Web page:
A recent study has found that most deaths from breast cancer occur in younger women who do not receive regular mammograms.
The study was published online in “CANCER,” a peer-reviewed journal of the American Cancer Society.
Researchers from Harvard University followed invasive breast cancers diagnosed in certain Boston hospitals between 1990 and 1999 and followed those cases through 2007.
Among 609 confirmed breast cancer deaths, 71 percent were women who had not been screened for breast cancer, according to the study. The remaining 29 percent were among women who had received mammograms.
Of all the breast cancer deaths in the study, 50 percent occurred in women under age 50. Only 13 percent occurred in women aged 70 or older.
The study concluded that women should receive regular mammograms before age 50.
“The biological nature of breast cancer in young women is more aggressive, while breast cancer in older women tends to be more indolent. This suggests that less frequent screening in older women, but more frequent screening in younger women, may be more biologically based, practical, and cost effective,” study author Dr. Blake Cady, professor of surgery (emeritus) of Harvard Medical School in Boston, said in a press release.
Dr. Marzban Rad, the sub-chief for breast imaging for Kaiser Permanente in the Napa-Solano area, was not involved in the study but agrees with the findings. Rad said he recommends that most asymptomatic women should start screening mammography at age 40. This is the current recommendation of the American College of Radiology and the American Cancer Society, he said.
“Despite the advent of other technologies (ultrasound and breast MRI), screening mammography remains crucial in the early detection of breast cancer,” Rad said.
In recent years, the use of mammograms to prevent breast cancer has been somewhat controversial. In 2009, the United States Preventive Services Task Force proposed to limit screening to women ages 50 to 74. But the American Cancer Society has continued to recommend breast cancer screenings to begin at age 40 — and the data from the recent Harvard study supports that recommendation.
The Harvard study also showed changes in survival rates from breast cancer associated with the introduction of screening. In the 1960s, half of women diagnosed with breast cancer died from the disease. With early detection and mammography, survival rates have increased. Among the women included in the study (who were diagnosed between 1990 and 1999), only 9.3 percent had died from breast cancer.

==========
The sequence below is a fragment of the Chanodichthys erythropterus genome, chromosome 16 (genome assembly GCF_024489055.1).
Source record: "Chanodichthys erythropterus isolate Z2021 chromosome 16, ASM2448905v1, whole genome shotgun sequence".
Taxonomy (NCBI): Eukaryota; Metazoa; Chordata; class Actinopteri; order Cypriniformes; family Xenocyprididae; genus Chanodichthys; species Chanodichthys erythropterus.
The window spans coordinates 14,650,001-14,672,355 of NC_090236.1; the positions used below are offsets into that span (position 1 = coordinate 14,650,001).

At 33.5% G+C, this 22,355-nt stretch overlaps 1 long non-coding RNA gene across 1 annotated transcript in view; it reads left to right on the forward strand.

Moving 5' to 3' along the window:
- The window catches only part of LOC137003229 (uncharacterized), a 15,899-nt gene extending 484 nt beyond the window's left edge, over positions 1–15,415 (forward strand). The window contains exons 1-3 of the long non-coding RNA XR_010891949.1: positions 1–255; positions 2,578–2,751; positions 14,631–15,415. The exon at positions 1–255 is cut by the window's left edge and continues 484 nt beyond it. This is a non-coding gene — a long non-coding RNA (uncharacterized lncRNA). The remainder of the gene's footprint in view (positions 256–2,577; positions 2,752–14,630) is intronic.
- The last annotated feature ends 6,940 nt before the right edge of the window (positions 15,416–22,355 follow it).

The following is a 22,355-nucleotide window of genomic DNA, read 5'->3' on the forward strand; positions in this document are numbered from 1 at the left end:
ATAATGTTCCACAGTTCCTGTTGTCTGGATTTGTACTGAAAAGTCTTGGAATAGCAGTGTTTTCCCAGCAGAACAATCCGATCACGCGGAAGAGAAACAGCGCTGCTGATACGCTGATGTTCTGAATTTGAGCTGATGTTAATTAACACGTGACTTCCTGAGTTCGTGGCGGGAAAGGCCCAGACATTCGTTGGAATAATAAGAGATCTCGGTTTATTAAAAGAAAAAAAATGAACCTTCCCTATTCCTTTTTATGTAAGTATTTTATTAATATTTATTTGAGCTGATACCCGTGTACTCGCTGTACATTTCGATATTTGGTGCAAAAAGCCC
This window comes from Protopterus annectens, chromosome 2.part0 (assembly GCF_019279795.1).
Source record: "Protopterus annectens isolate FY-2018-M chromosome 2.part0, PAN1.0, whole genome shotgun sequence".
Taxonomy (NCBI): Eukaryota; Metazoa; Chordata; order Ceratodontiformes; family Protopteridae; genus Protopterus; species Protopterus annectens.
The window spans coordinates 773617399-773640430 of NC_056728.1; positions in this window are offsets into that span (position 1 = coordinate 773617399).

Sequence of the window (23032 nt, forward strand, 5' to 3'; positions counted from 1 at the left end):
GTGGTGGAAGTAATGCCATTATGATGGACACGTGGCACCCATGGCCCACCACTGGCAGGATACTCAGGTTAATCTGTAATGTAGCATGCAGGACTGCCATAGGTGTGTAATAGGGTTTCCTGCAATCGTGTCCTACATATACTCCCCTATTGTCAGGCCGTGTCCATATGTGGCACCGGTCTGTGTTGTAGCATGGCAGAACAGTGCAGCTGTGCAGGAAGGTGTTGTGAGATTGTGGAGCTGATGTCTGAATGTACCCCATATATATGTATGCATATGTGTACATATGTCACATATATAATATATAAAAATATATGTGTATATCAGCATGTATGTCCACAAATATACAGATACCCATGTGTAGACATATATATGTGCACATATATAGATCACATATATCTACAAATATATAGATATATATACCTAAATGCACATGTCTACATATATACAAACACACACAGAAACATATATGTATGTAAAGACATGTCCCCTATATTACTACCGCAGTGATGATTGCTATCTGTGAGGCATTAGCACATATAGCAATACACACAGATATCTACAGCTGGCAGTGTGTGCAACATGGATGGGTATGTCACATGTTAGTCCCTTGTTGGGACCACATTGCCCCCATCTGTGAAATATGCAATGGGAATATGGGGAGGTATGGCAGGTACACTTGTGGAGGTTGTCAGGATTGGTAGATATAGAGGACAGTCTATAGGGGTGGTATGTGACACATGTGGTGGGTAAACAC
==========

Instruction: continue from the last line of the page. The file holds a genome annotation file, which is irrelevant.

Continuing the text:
Many physicians, including Dr. Rad, insist that early detection saves lives, and it may also prevent women from needing more invasive surgeries.
“By detecting breast cancers early when they are smaller, we can more often perform Breast Conserving Therapy (BCT), also known as lumpectomy,” Rad said. “We can resect these malignancies before they spread to lymph nodes in the under arm region (the axilla) and thus obviate the need for invasive axillary surgery.”
While mammograms can sometimes lead to “false positives” — meaning the screening detects something that turns out to be non-cancerous — there’s also a risk of “false negatives.”
Younger women (closer to age 40), often have denser breast tissue which may obscure small masses, Rad said. For better detection, digital mammography should be used, he said.
“We offer digital mammography at all our Kaiser facilities in Napa Solano,” Rad said. “Digital mammography has better tissue contrast and is more helpful in evaluating younger/denser breast tissue.”
There is also some debate as to when screening mammography should stop.
“Most physicians believe that if a patient is healthy and has at least 10 healthy years of life remaining, then screening mammography should continue,” he said.
The biggest risks for developing breast cancer is being a woman and getting older, Rad said. Risk increases the older a woman gets. Other important risk factors include having a first-degree relative with breast cancer (mother, daughter, sister), breast-feeding (breastfeeding is generally thought to reduce risk), weight (maintaining a healthy Body Mass Index), and decreasing alcohol consumption, Rad said.
Having an active lifestyle is also “very good and encouraged,” he said.
“Understanding one’s risk for developing breast cancer is very important,” Rad said. “It is important for women to understand that ‘risk’ is the chance that something will happen, and not that it definitely will happen.”